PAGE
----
Did he really say that?
The reality is that Americans receive a huge subsidy as a result of U.S. currency being stashed away in foreign suitcases. It's like writing checks that no one cashes. Dollars circulating abroad do not bid up consumer prices at home, which results in Americans having more goods to consume at lower prices. If the hoarded bills were to suddenly return to domestic circulation, the result would not be more growth but only higher prices and interest rates. Alternatively, were those dollars deposited in foreign bank accounts, Americans would be required to pay interest on balances that previously earned nothing.
Any way you slice it, the fact that criminals are moving from dollars to euros is a negative development for an American economy accustomed to the subsidy. In addition, it reveals the diminishing prestige of the dollar and the increasing concerns others have for its reliability as a dependable store of value. Because cash under a mattress earns no interest, the only consideration given is it's preservation of purchasing power. The fact that criminals increasingly prefer euros to dollars speaks volumes. If only Gartman had the good sense to listen.
Going from the sublime to the ridiculous, this week, in response to the first national year-over-year decline in housing prices since 1995, David Lereah, chief economist for the National Association of Realtors said "We've been anticipating a price correction and now it's here. The price drop has stopped the bleeding for housing sales. We think the housing market has now hit bottom.''
First of all, when did Lereah ever predict a price decline? Isn't he the same guy who constantly assured us that real estate prices would never fall? That all that would happen to prices is that they would rise more slowly.
Second, what makes him an economist? Is he really employed to give an honest assessment of the future prospects of the housing market and real estate prices? Lereah is no more an economist than Henry Blodget was an analyst. Despite their titles, both were hired to help salesmen move inventory. For Blodget it was internet stocks, and for Lereah it is houses. Realtors cannot convince as many people to over-pay for houses if their own economist forecasts prices to drop. Why this man still gets taken serious by the media is beyond me. Anything he says should either be printed in the classified section or as part of a legitimate display advertisement for realtors.
Finally, what the hell is he talking about? How can he say that the bleeding has stopped, when its barely just begun? It reminds me of the Monty Python skit where the Black Knight claims his severed limb is "just a flesh wound." Does it seem feasible that the biggest real estate bubble in U.S. history would bottom out after a mere 1.7% price decline? What signs could he possibly see to confirm that the housing market has bottomed? Let's see, national home prices fell for the first time in 11 years, with 2006 likely to be the first calendar year in 70 where that occurred. Inventories are at record levels and still rising, sales have fallen for five months in a row and are down 12.6% in the past year, foreclosures are surging, builders are offering additional incentives to sell houses, reporting higher cancellation rates, and repeatedly lowering their earnings estimates. Further, over-stretched homeowners are facing a wave of ARM resets beyond their abilities to pay, the economy is headed for a recession and everyone is still expecting a soft-landing. Yep, it sure looks like a bottom to me.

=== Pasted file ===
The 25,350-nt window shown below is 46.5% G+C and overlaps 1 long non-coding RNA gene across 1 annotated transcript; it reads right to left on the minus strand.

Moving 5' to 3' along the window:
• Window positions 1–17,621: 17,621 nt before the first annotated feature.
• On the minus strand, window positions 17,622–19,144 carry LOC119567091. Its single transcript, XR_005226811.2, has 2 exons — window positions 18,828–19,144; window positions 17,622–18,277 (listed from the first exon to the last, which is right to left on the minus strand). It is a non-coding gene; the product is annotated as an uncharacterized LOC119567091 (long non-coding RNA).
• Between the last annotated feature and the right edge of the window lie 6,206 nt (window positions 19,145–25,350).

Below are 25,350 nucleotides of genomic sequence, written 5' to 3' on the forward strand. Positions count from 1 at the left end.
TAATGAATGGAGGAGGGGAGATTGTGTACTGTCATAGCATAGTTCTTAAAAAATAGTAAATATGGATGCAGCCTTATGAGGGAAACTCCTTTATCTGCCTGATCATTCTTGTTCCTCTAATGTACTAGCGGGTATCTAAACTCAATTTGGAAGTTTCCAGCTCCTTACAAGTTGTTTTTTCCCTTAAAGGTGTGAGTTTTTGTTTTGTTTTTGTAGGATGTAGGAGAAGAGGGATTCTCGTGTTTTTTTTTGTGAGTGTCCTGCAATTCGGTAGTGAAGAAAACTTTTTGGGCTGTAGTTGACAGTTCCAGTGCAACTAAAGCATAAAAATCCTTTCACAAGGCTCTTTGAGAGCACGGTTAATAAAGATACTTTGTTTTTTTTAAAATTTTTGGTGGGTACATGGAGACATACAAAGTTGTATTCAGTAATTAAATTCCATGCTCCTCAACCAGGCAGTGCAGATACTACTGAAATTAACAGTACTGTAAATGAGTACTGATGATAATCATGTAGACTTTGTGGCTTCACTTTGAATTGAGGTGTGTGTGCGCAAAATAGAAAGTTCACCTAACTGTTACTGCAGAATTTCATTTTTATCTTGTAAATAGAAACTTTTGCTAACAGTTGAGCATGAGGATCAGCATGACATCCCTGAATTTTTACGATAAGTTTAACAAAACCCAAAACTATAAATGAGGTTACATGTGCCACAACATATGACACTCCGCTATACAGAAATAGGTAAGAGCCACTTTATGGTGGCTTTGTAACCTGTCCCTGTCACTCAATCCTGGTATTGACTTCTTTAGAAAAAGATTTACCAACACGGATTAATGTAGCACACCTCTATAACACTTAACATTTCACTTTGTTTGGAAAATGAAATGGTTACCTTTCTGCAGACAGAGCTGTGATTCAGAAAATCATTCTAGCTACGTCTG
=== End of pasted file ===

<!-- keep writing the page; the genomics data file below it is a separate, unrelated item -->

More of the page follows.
Anecdotally, the house I rented
two years ago, and moved out of six months ago, sits vacant,
despite its advertised rent being 15% below what I initially
leased it for. In addition, when I first rented it in New Canaan,
CT there were only about a half dozen single family rentals available
there. Now there are over a hundred.
In the mean time, why not take advantage of the big drop in oil and gas prices. Download my must-read, free report on Canadian Energy Trusts here, and discover the best way to profit from this timely opportunity.
Mr. Schiff is one of
the few non-biased investment advisors (not committed solely to
the short side of the market) to have correctly called the current
bear market before it began and to have positioned his clients
accordingly. As a result of his accurate forecasts on the U.S.
stock market, commodities, gold and the dollar, he is becoming
increasingly more renowned. He has been quoted in many of the
nation's leading newspapers, including The Wall Street Journal,
Barron's, Investor's Business Daily, The Financial Times, The
New York Times, The Los Angeles Times, The Washington Post, The
Chicago Tribune, The Dallas Morning News, The Miami Herald, The
San Francisco Chronicle, The Atlanta Journal-Constitution, The
Arizona Republic, The Philadelphia Inquirer, and the Christian
Science Monitor, and has appeared on CNBC, CNNfn., and Bloomberg.
In addition, his views are frequently quoted locally in the Orange